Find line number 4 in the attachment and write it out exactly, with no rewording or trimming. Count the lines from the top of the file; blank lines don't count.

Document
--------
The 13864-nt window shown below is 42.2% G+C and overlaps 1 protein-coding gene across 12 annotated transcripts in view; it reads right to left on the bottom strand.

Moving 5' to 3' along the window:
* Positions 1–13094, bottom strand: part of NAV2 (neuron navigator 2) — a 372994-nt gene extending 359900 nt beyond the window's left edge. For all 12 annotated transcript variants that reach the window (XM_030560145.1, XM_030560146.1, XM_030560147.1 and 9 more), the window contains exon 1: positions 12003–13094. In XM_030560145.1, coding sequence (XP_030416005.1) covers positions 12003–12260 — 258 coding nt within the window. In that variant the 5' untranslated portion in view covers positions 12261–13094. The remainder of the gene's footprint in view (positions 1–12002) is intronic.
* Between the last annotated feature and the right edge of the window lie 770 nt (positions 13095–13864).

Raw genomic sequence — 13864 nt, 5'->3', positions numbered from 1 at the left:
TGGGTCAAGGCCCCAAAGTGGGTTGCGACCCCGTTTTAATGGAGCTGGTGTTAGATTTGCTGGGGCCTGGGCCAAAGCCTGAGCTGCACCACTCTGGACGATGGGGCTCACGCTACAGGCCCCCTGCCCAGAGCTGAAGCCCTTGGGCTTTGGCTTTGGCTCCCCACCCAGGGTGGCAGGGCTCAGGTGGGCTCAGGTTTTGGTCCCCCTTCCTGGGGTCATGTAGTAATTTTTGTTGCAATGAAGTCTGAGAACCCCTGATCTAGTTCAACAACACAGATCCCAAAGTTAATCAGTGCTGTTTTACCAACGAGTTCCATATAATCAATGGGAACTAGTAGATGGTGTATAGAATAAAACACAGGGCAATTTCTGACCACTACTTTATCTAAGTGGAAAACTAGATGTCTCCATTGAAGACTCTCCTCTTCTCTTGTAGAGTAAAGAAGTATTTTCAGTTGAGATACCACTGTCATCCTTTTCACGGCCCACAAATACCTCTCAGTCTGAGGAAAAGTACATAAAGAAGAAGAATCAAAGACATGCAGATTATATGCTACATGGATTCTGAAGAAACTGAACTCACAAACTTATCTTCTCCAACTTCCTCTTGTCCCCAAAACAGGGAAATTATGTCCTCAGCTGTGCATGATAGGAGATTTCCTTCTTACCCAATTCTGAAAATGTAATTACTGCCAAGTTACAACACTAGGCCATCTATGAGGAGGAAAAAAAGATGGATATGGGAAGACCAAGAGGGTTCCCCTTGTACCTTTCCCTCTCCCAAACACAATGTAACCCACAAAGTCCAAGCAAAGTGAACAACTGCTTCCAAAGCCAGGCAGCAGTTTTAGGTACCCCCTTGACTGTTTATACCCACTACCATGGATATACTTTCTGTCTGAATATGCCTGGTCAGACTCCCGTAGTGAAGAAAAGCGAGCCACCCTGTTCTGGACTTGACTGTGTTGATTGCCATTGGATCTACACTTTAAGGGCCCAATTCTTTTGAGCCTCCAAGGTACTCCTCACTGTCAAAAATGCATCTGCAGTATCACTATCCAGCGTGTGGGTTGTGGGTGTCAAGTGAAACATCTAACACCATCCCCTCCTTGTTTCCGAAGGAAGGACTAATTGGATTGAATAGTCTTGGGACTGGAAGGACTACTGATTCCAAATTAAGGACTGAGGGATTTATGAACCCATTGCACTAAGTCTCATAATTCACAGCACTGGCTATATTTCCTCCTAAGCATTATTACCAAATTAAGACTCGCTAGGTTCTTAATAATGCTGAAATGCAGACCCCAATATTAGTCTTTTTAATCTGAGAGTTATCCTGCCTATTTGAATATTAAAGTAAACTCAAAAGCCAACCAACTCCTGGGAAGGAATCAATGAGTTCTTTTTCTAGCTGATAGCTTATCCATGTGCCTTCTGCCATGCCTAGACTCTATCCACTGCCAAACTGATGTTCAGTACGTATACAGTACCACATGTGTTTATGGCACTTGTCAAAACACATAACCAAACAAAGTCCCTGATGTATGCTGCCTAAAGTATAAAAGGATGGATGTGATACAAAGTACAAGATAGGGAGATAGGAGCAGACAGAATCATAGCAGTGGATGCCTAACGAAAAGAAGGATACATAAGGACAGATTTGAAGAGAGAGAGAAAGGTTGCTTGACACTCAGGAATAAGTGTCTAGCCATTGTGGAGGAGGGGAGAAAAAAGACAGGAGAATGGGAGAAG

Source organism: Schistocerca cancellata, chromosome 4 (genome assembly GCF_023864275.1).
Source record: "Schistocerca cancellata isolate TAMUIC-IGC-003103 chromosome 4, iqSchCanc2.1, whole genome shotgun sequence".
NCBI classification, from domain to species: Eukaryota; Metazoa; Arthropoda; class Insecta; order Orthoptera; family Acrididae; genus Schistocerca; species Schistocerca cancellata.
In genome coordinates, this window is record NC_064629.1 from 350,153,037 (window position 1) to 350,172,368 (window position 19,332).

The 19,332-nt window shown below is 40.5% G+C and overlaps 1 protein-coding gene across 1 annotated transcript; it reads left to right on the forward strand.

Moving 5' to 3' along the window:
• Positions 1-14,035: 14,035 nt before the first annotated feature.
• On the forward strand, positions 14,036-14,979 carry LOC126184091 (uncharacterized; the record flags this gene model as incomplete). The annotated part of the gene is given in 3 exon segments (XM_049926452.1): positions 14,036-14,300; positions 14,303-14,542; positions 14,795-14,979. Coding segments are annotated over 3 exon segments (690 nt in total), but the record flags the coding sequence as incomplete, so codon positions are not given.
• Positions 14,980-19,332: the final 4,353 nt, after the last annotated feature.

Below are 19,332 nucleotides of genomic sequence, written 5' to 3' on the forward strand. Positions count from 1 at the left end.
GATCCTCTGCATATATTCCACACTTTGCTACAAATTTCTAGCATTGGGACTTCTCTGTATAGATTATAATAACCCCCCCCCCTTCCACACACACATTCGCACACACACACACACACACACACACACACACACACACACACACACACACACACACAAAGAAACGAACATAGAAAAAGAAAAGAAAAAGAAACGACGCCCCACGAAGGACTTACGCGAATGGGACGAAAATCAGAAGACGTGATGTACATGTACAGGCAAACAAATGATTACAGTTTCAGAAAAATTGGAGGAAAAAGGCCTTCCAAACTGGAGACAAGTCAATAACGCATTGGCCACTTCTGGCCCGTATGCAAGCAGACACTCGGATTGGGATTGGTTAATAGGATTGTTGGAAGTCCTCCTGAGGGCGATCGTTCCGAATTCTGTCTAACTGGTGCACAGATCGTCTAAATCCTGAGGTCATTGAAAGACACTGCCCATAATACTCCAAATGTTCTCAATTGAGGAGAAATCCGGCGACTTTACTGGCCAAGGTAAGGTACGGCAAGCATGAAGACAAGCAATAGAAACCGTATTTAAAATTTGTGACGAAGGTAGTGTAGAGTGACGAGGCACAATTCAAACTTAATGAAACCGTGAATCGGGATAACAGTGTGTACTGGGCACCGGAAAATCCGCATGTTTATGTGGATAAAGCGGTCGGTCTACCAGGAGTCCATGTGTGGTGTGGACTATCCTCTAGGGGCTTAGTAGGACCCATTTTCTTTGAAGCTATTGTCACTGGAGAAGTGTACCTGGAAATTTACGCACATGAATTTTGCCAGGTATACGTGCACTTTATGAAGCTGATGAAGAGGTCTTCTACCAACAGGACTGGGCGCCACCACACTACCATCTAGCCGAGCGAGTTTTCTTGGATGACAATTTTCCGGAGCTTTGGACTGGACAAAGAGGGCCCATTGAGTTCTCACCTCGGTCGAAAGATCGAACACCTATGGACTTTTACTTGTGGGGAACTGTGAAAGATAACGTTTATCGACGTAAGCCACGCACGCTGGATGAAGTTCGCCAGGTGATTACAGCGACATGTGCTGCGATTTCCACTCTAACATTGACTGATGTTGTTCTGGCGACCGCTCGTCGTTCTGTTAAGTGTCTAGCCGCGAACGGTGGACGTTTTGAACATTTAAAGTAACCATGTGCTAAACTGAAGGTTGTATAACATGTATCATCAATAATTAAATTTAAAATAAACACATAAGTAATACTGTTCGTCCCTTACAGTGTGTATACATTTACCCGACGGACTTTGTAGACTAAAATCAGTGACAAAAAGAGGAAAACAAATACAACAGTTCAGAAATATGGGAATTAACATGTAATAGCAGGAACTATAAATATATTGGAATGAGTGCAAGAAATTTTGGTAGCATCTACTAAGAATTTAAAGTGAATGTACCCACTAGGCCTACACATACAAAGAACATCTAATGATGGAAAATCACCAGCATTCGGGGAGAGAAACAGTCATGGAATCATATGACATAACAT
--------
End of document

* Between the last annotated feature and the right edge of the window lie 770 nt (positions 13095–13864).